"And finally, my final point is where do we do from here? Politically, what can be, what are the next steps? I think the next steps would be to broaden the scope of anti-hate laws, even contemplate about passing blasphemy laws, because blasphemy in such sacred icons like the prophet Mohammad, like the Koran or the cross or other religious symbols (UI few words) you shall require they (UI few words) given the (UI few words). So governments, legislatures, international bodies like the United Nations must contemplate about what are the ways in which an anti-blasphemy law could be passed that could protect the right to exercise freedom of religion and also protect the freedom of expression, to get a point of balance. And (UI several words) balance between different parameters that we have. And we have good laws actually. For the last (UI several words) many different models of how to combat anti-Semitism. In 2004 President Bush signed a law called the (UI word) the Global Anti-Semitism Awareness Act, which requires the State Department to monitor hate speech or incitement against the Jewish community (UI few words). I think a similar effort needs to be engaged for the Muslim community as well, especially Muslim minorities living in Europe and in America, because in Europe, in Europe what we see today, we have to remember that fascist and racist movements are alive and well to Europe and the United States. And these fascist and racist movements considers both Jews and Muslims as legitimate targets. And they're bent on defeating them, they're bent on destroying them, they're bent on inciting hatred towards these minorities. (UI few words) society."
"At the same time, when we ask for a (UI few words) laws to combat Islamophobia, we also have to ask Muslim societies, don't write (UI few words). And (UI few words) cartoons in Muslim presses (UI few words) language such as the (UI few words) about the Holocaust certainly are anti-Islamic, because the tradition of prophet Mohammad has been never (UI word) and (UI word) other people, never, even when (UI few words), even when there's most (UI word) opposition. (UI several words) could never ridicule anything. So regardless of what feelings you have towards the conflict, it does not give anybody the right to defame the memories of millions of Jews who perished in the Holocaust. Nobody has the right to do that. And that has to be, a strong stand has to be taken by the Muslim community that when we ask others to respect us, we have to respect (UI word). We also have to have the moral authority to respect others. Thank you very much. I look forward to your questions."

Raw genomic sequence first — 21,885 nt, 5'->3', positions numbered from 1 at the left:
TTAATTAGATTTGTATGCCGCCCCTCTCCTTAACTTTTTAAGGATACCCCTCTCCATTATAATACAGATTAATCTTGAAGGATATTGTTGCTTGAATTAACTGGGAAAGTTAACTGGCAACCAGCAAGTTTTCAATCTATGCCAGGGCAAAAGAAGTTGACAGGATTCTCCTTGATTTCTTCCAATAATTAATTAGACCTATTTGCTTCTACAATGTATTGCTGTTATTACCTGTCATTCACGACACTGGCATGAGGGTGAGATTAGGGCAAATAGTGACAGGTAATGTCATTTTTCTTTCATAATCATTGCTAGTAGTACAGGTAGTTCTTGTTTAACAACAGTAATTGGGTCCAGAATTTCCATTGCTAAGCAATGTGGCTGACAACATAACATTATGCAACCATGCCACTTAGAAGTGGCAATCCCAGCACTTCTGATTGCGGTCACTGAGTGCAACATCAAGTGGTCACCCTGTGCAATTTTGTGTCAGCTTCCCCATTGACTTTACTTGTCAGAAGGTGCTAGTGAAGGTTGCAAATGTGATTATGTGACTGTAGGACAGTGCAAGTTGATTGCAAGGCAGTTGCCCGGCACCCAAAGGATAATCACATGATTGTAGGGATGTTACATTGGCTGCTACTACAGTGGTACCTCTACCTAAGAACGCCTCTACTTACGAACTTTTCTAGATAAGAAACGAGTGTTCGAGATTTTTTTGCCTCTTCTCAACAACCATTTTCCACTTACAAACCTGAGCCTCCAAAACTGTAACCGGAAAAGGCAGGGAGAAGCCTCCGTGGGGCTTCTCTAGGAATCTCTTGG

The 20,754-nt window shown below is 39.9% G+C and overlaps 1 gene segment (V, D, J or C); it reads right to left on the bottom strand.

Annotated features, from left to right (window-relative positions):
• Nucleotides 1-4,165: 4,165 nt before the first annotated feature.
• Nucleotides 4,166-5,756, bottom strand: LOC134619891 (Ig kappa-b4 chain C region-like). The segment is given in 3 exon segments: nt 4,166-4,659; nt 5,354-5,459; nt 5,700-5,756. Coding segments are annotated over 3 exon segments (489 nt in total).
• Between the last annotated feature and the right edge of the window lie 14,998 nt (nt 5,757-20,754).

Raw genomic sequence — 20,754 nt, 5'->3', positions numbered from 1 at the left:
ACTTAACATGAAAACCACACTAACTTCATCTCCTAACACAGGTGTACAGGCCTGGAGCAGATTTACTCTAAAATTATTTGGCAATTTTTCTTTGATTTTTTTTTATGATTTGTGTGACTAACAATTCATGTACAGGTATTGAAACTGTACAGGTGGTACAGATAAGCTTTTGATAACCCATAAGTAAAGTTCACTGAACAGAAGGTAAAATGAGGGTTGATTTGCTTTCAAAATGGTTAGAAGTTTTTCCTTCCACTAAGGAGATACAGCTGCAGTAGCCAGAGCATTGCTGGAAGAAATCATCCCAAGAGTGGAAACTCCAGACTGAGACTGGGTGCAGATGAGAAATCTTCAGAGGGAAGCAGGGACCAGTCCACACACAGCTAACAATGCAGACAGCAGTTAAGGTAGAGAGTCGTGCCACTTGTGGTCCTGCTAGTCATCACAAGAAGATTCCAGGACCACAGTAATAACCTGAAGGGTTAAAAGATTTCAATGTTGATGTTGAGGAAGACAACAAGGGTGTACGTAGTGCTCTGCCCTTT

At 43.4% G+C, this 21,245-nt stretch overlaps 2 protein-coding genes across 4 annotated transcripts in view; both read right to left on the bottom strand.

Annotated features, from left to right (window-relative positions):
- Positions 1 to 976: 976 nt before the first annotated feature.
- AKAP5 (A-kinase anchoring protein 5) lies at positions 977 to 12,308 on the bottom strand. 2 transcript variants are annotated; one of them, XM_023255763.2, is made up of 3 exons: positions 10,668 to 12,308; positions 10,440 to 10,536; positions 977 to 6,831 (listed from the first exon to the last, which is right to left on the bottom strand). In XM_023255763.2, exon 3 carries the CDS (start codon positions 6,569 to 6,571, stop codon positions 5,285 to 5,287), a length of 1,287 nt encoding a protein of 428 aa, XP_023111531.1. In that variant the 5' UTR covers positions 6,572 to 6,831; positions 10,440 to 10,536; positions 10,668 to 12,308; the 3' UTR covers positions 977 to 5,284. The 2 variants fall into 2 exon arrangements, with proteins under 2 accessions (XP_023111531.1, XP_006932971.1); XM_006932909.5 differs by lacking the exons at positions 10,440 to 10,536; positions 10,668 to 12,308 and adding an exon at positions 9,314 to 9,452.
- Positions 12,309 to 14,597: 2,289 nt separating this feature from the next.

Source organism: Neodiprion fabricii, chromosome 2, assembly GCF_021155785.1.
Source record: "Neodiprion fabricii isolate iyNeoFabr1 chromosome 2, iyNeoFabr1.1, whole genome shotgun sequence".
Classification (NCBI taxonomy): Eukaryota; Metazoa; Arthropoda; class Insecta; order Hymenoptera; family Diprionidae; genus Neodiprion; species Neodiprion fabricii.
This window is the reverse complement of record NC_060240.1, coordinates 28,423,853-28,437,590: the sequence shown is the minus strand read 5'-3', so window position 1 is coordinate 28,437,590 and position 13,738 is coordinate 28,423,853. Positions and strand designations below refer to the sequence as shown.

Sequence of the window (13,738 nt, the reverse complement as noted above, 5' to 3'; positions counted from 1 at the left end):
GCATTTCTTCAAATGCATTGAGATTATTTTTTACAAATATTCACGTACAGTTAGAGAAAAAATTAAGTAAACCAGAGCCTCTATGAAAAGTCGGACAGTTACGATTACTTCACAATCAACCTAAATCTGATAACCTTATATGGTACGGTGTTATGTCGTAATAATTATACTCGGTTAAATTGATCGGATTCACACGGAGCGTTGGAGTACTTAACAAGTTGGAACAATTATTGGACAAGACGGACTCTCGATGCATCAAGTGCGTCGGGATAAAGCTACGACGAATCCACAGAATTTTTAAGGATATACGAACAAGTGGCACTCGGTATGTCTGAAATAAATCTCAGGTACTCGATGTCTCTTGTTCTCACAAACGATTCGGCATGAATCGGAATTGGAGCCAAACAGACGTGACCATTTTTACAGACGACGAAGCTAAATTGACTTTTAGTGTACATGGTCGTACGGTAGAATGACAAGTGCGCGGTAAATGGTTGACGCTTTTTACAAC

"Thank you Parvez. Next we have Dr. Louis Cantori. He's a Professor of Political Science at UMBC, University of Maryland in Baltimore County. He's a great scholar, very thoughtful. He has taught at the University of Chicago. He's studied Islamic philosophy at the Theological Seminary of Al-Azhar, the longest existing university in the world. He's authored a (UI word) of several books including Local Politics and Development in the Middle East. He (UI several words) a publication Muslim Thought in the 20th Century. He has been President of the American Council for the Study of Islamic Societies. He has distinguished professorships at the US Military Academy, West Point, the US Air Force Academy and the US Marine Corps University. Dr. Louis Cantori has always presented very deep thoughts on the issues and has presented them with passion. We ask him to come and enlighten us as to what this whole controversy and what (UI word) controversy mean for the broader picture of U.S. relations with the Muslim world and Islam/West relations. Dr. Cantori."